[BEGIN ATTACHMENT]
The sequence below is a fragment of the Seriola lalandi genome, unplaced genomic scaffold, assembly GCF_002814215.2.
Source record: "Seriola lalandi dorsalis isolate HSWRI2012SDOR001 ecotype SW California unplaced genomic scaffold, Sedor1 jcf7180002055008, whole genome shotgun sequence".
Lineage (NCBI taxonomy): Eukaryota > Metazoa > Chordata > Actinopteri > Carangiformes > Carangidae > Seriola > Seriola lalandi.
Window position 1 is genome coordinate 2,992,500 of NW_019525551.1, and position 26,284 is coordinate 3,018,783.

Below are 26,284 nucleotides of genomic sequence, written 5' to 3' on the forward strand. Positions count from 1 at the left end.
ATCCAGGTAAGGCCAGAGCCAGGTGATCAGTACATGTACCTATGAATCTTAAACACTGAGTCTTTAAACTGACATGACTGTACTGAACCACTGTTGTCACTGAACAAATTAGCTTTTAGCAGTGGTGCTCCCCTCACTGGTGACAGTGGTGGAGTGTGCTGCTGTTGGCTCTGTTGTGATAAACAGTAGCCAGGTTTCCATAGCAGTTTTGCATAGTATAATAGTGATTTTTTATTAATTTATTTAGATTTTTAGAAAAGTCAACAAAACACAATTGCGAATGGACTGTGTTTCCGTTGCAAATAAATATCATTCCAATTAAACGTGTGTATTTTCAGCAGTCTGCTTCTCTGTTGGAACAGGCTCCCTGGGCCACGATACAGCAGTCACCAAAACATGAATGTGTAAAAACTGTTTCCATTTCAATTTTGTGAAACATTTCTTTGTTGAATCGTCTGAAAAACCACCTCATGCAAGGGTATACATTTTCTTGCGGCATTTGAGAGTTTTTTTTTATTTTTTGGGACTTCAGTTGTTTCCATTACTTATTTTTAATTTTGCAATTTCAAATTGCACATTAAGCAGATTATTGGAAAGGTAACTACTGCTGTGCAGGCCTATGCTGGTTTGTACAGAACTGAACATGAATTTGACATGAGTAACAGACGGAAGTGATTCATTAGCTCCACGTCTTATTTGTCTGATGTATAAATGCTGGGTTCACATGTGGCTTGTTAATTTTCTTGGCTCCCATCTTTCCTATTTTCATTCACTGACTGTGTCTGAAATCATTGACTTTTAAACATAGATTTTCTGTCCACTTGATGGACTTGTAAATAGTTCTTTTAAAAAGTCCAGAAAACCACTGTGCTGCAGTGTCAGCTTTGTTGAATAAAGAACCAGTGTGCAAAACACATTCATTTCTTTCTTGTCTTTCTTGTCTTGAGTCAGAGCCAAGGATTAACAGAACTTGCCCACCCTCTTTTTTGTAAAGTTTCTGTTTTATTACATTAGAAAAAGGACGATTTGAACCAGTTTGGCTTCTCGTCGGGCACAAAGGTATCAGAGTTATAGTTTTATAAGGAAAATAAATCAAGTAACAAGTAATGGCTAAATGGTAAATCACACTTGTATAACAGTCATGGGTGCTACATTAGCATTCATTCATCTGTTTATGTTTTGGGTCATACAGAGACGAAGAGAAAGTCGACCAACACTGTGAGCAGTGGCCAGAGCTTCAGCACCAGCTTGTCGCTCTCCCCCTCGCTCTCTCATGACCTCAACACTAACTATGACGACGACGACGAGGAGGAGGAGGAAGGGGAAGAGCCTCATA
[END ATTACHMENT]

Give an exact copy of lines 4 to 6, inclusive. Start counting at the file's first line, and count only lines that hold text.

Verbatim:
Window position 1 is genome coordinate 2,992,500 of NW_019525551.1, and position 26,284 is coordinate 3,018,783.

Below are 26,284 nucleotides of genomic sequence, written 5' to 3' on the forward strand. Positions count from 1 at the left end.
ATCCAGGTAAGGCCAGAGCCAGGTGATCAGTACATGTACCTATGAATCTTAAACACTGAGTCTTTAAACTGACATGACTGTACTGAACCACTGTTGTCACTGAACAAATTAGCTTTTAGCAGTGGTGCTCCCCTCACTGGTGACAGTGGTGGAGTGTGCTGCTGTTGGCTCTGTTGTGATAAACAGTAGCCAGGTTTCCATAGCAGTTTTGCATAGTATAATAGTGATTTTTTATTAATTTATTTAGATTTTTAGAAAAGTCAACAAAACACAATTGCGAATGGACTGTGTTTCCGTTGCAAATAAATATCATTCCAATTAAACGTGTGTATTTTCAGCAGTCTGCTTCTCTGTTGGAACAGGCTCCCTGGGCCACGATACAGCAGTCACCAAAACATGAATGTGTAAAAACTGTTTCCATTTCAATTTTGTGAAACATTTCTTTGTTGAATCGTCTGAAAAACCACCTCATGCAAGGGTATACATTTTCTTGCGGCATTTGAGAGTTTTTTTTTATTTTTTGGGACTTCAGTTGTTTCCATTACTTATTTTTAATTTTGCAATTTCAAATTGCACATTAAGCAGATTATTGGAAAGGTAACTACTGCTGTGCAGGCCTATGCTGGTTTGTACAGAACTGAACATGAATTTGACATGAGTAACAGACGGAAGTGATTCATTAGCTCCACGTCTTATTTGTCTGATGTATAAATGCTGGGTTCACATGTGGCTTGTTAATTTTCTTGGCTCCCATCTTTCCTATTTTCATTCACTGACTGTGTCTGAAATCATTGACTTTTAAACATAGATTTTCTGTCCACTTGATGGACTTGTAAATAGTTCTTTTAAAAAGTCCAGAAAACCACTGTGCTGCAGTGTCAGCTTTGTTGAATAAAGAACCAGTGTGCAAAACACATTCATTTCTTTCTTGTCTTTCTTGTCTTGAGTCAGAGCCAAGGATTAACAGAACTTGCCCACCCTCTTTTTTGTAAAGTTTCTGTTTTATTACATTAGAAAAAGGACGATTTGAACCAGTTTGGCTTCTCGTCGGGCACAAAGGTATCAGAGTTATAGTTTTATAAGGAAAATAAATCAAGTAACAAGTAATGGCTAAATGGTAAATCACACTTGTATAACAGTCATGGGTGCTACATTAGCATTCATTCATCTGTTTATGTTTTGGGTCATACAGAGACGAAGAGAAAGTCGACCAACACTGTGAGCAGTGGCCAGAGCTTCAGCACCAGCTTGTCGCTCTCCCCCTCGCTCTCTCATGACCTCAACACTAACTATGACGACGACGACGAGGAGGAGGAGGAAGGGGAAGAGCCTCATA